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George Washington's Farewell: Cultivate Peace, Cherish Public Credit
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Tenth Amendment Center
Published 4 months ago |
In his Farewell Address, George Washington said we should “cultivate peace” to avoid the dangers of massive national debt

Most people think of a big army, navy and airforce as the key elements of “national defense,” but George Washington also included the government’s ability to borrow money. In his farewell address, he called it “a very important source of strength and security.”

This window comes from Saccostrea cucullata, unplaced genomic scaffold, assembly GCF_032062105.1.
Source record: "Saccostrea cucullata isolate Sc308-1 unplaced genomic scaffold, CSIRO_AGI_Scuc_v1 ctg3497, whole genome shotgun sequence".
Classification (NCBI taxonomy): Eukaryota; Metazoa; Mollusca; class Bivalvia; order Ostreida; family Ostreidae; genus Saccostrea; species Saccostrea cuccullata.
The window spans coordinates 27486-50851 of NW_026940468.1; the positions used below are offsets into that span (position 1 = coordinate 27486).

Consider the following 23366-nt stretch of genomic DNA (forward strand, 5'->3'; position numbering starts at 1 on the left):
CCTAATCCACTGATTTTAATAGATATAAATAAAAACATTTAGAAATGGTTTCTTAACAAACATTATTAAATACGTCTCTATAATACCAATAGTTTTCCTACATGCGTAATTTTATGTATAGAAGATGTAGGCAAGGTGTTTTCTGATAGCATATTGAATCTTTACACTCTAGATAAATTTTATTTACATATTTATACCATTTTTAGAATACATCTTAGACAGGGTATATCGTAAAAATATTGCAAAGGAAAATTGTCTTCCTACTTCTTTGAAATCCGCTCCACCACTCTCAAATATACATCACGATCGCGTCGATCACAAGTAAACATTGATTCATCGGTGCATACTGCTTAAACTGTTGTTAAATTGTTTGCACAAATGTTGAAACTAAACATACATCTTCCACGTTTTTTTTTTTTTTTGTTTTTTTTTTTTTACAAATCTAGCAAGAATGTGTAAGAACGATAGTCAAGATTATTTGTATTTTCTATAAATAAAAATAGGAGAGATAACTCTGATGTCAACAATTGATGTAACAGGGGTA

Since the government’s ability to borrow is vital to national defense, he also said we should “cherish public credit.”

In simplest terms, the first president believed the government should only borrow when absolutely necessary, or as he put it, by using the public credit “as sparingly as possible.”

And he also gave us a very practical way to preserve credit and avoid excessive debt. Since war is the most expensive thing the government engages in, Washington advised us to avoid “occasions of expense by cultivating peace.”

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